Restaurant Guide: Four Perfect Days

We have assembled the ideal breakfast, lunch and dinner itineraries for Oahu, Kauai, Maui and the Big Island. This is a gourmand’s fantasy trip—we set aside all earthly concerns, including logistics, calories and budget. Enjoy these, our recommendations for four flawless days’ worth of Island dining.


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Oahu

Breakfast

Start with a rarity in the Honolulu restaurant scene—outdoor dining. Plumeria Beach House, at the Kahala Hotel & Resort, seats you steps away from the ocean where you can spend the morning staring at the greenest green lawn imaginable, the deepest blue sea, an amazing sky and, in the distance, majestic Koko Head.

But you are here to eat, not sightsee. Tempted as we were by the full breakfast buffet ($30 for adults, $15 for children), we went with our server’s suggestion and ordered the surf & turf eggs Benedict with hash browns ($20). From bottom to top: English muffin, beef tenderloin, crab meat, two poached eggs and bearnaise sauce. The evocative, briny smell of the crab hits as the plate is set before you. The crab worked well with the beef, both a bit sweet. And we can’t say enough about the orange juice, so sweet and pulpy it seemed almost like an orange shake. 5000 Kahala Ave., 739-8760.


The humble plate lunch is elevated to new heights at Diamond Head Market & Grill.

Photo: Joss

Lunch

The plate lunch is Hawaii’s lunch, as much a part of our multicultural plantation heritage as pidgin. Think of it as pidgin you can eat. One of the interesting developments in Hawaii culinary history was how the humble plate lunch partly inspired the Hawaii Regional Cuisine movement, and then was elevated by it. Case in point: Diamond Head Market & Grill, where chef-owner Kelvin Ro serves up foodie-grade plate lunches in a tiny building that once housed Burgerland—a greasy-spoon-type plate lunch place if there ever was one.

Ro has two operations going here. The indoor market side boasts a deli and bakery, serving such conventional gourmet offerings as tomato basil salmon salad, or a turkey sandwich with housemade chutney.

But we headed straight to the outdoor grill for the mixed plate—hamburger steak, teri chicken and char sui, with brown rice, tossed greens and the usual bed-o-shredded-cabbage ($8.50).The hamburger steak was thick, seasoned and grilled on the spot. Ditto the teri chicken.

And the char sui—even Chinese restaurants can render this inedibly oily, but here, you get long, thin slices that still taste like pork. All this, of course, has a terrific, fresh-grilled flavor.

Hawaiian-honey lemonade ($1.50 for a regular) was almost sweet enough to drink as a dessert, but we opted to eat a real dessert. So we grabbed a slice of red velvet cake ($3.75) from the market side of the operation.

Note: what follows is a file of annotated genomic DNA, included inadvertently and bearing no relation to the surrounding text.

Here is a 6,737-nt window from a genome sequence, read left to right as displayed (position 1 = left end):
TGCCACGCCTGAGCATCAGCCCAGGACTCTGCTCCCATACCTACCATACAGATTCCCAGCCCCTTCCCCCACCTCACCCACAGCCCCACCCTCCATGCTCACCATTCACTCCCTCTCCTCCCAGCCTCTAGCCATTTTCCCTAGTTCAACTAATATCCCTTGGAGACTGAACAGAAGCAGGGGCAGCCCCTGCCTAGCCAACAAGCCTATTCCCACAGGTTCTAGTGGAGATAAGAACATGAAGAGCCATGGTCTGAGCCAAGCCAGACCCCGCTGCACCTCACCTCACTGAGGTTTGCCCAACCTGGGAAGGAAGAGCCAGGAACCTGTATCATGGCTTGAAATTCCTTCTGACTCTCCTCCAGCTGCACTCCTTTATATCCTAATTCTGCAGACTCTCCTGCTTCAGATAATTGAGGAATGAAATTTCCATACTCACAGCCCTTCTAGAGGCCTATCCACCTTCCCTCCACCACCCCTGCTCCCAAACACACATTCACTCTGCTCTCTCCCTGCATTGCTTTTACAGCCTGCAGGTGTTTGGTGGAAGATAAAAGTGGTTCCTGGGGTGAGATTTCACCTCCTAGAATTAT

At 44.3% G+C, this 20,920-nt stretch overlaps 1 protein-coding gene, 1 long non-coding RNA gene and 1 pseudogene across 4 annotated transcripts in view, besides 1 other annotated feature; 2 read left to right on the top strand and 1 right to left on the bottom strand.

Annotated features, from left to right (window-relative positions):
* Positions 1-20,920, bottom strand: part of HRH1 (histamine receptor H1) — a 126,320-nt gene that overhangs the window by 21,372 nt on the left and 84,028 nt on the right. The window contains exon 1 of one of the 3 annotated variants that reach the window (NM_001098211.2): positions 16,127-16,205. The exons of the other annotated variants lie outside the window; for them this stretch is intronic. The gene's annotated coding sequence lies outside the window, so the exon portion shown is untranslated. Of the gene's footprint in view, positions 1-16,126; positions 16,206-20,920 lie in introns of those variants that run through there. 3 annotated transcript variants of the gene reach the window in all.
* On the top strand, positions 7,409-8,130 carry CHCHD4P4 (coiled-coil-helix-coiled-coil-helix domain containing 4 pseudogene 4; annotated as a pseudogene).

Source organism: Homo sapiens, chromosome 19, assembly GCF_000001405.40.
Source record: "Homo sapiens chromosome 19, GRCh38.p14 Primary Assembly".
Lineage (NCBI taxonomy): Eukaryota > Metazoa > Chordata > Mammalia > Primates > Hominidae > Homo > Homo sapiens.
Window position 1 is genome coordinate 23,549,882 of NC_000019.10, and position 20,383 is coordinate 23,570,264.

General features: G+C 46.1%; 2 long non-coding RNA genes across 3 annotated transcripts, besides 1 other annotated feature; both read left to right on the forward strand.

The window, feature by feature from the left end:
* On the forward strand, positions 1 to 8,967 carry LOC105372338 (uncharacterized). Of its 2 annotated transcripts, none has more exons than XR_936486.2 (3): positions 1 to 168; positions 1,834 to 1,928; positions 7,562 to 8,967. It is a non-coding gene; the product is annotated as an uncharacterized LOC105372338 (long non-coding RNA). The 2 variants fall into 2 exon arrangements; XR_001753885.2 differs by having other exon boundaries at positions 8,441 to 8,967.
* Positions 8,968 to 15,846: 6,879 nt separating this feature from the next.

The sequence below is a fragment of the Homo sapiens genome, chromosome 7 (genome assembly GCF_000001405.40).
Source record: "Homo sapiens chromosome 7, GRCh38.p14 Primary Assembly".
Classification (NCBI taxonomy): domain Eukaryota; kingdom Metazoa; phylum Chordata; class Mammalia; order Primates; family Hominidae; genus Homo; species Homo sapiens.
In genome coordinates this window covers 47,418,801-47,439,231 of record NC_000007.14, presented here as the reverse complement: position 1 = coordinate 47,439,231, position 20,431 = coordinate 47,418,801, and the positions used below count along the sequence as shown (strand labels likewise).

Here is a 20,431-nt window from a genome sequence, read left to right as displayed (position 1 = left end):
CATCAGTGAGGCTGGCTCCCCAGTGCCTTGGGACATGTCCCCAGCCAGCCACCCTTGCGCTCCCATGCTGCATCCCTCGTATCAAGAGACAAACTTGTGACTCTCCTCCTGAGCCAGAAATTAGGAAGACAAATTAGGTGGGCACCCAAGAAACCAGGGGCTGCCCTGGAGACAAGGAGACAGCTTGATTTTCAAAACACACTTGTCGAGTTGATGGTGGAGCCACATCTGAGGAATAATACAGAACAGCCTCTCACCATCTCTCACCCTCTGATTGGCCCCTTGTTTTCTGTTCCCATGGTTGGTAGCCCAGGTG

OUR ADVICE: Hit the grill, get your lunch to go, take it to nearby Kapiolani Park so it’s still hot while you sit in the shade and enjoy. Now that’s a perfect lunch on Oahu. 3158 Monsarrat Ave., 732-0077

 


The Colorado Lamb, from Chef Mavro, is lamb loin, served with an eggplant dumpling filled with garlic and brussels sprout leaves seasoned with garam masala. Portions are small because the restaurant presents its food in courses, rather than from an a la carte menu.

Photo: Olivier Koning

Dinner

We visited during the first week of Chef Mavro’s summer menu and as he greeted us at the table, Chef George Mavrothalassitis joked that we would be his guinea pigs. As if anything could go wrong. “Actually, by the time we present a new menu, the kitchen has made each dish at least 20 times,” he explained.

At Chef Mavro, the seasonal menu is fixed, as well as the wine pairings, all fine-tuned by a tasting committee. You choose as few as three courses ($69, plus $48 for wine pairings), or, as we attempted to complete, the full 13-course “summer grand degustation menu” ($165, plus $95 for wine pairings).

Do so, and you’ve committed to an unusually focused dining experience, as if Mavro, chef de cuisine Kevin Chong and wine director/sommelier Todd Ashline were working just for you. The Grand Degustation takes two or three hours, as each course is explained and each paired wine are introduced. The pacing and portion size helps your stomach keep up with your palate, but we confess we had to take the Colorado lamb home with us. The small restaurant is quiet and intimate, so nothing distracts you from your tablemate and the courses.

And what courses! Marinated nairagi (striped marlin) and American caviar, with poached quail eggs, sunchoke chips, tomato confit, seasoned with Hanapēpē salt, paired with Domaine Laroche’s 2007 Chablis St. Martin. Wagyu strip loin with burgundy-braised veal cheek, “no eggs no butter béarnaise” boulangère potatoes and essence of Sumida watercress, paired with Clos Les Lunelles’ 2003 Cotes do Castillon. Lilikoi malassadas with guava coulis and pineapple-coconut ice cream, paired with Blandy’s five-year-old Malmsey Madeira.

And 10 others, each a little work of perfection. “It’s like food alchemy,” said our dining companion.

The summer menu continues through the third week of September. 1969 So. King St., 944-4714

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